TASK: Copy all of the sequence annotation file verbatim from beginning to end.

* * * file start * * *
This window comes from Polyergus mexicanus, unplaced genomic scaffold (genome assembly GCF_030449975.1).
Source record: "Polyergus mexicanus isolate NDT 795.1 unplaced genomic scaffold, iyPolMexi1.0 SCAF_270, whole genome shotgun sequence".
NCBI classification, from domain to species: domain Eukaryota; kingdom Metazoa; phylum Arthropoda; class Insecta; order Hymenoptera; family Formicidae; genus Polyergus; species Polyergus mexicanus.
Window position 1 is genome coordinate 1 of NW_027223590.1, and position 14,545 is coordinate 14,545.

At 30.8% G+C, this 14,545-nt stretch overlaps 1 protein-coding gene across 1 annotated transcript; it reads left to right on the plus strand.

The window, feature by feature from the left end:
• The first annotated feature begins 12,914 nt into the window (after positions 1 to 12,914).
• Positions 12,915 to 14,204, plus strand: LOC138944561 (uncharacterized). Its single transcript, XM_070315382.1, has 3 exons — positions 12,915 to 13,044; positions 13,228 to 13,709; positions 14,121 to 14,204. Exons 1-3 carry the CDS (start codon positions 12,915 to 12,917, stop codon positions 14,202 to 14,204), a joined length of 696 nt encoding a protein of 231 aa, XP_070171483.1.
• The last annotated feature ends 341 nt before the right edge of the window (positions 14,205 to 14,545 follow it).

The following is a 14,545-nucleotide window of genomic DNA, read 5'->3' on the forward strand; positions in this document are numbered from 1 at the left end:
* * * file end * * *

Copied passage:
This window comes from Polyergus mexicanus, unplaced genomic scaffold (genome assembly GCF_030449975.1).
Source record: "Polyergus mexicanus isolate NDT 795.1 unplaced genomic scaffold, iyPolMexi1.0 SCAF_270, whole genome shotgun sequence".
NCBI classification, from domain to species: domain Eukaryota; kingdom Metazoa; phylum Arthropoda; class Insecta; order Hymenoptera; family Formicidae; genus Polyergus; species Polyergus mexicanus.
Window position 1 is genome coordinate 1 of NW_027223590.1, and position 14,545 is coordinate 14,545.

At 30.8% G+C, this 14,545-nt stretch overlaps 1 protein-coding gene across 1 annotated transcript; it reads left to right on the plus strand.

The window, feature by feature from the left end:
• The first annotated feature begins 12,914 nt into the window (after positions 1 to 12,914).
• Positions 12,915 to 14,204, plus strand: LOC138944561 (uncharacterized). Its single transcript, XM_070315382.1, has 3 exons — positions 12,915 to 13,044; positions 13,228 to 13,709; positions 14,121 to 14,204. Exons 1-3 carry the CDS (start codon positions 12,915 to 12,917, stop codon positions 14,202 to 14,204), a joined length of 696 nt encoding a protein of 231 aa, XP_070171483.1.
• The last annotated feature ends 341 nt before the right edge of the window (positions 14,205 to 14,545 follow it).

The following is a 14,545-nucleotide window of genomic DNA, read 5'->3' on the forward strand; positions in this document are numbered from 1 at the left end: